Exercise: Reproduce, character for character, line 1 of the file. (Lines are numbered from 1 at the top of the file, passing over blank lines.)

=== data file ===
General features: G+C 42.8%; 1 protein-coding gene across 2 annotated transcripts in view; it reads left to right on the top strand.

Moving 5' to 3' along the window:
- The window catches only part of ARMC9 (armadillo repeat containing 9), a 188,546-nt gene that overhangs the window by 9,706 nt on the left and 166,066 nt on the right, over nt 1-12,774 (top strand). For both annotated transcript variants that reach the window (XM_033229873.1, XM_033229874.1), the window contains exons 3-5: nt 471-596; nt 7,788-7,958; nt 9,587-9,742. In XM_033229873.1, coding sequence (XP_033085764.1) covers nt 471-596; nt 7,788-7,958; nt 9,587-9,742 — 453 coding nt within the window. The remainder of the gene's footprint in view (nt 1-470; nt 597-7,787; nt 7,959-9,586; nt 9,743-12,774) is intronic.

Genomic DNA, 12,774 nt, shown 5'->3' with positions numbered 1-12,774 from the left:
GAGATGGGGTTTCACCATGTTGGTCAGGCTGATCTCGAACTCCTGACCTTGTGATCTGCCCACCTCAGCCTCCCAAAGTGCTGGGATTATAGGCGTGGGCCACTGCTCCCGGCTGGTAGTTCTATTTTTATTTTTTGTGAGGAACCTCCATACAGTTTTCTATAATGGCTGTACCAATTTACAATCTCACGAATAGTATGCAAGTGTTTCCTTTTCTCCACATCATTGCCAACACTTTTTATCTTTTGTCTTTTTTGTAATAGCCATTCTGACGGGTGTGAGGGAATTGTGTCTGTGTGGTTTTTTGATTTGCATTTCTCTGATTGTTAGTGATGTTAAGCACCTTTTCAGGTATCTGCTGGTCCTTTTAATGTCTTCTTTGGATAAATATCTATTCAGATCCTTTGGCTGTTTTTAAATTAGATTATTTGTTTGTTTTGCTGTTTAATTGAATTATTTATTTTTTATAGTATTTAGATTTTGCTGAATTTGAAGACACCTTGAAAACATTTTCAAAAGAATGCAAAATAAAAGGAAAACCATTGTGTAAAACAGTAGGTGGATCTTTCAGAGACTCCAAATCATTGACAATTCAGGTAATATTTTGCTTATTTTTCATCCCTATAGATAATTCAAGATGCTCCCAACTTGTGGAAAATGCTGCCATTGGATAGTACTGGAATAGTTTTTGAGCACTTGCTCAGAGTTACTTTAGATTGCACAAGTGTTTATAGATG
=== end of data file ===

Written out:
General features: G+C 42.8%; 1 protein-coding gene across 2 annotated transcripts in view; it reads left to right on the top strand.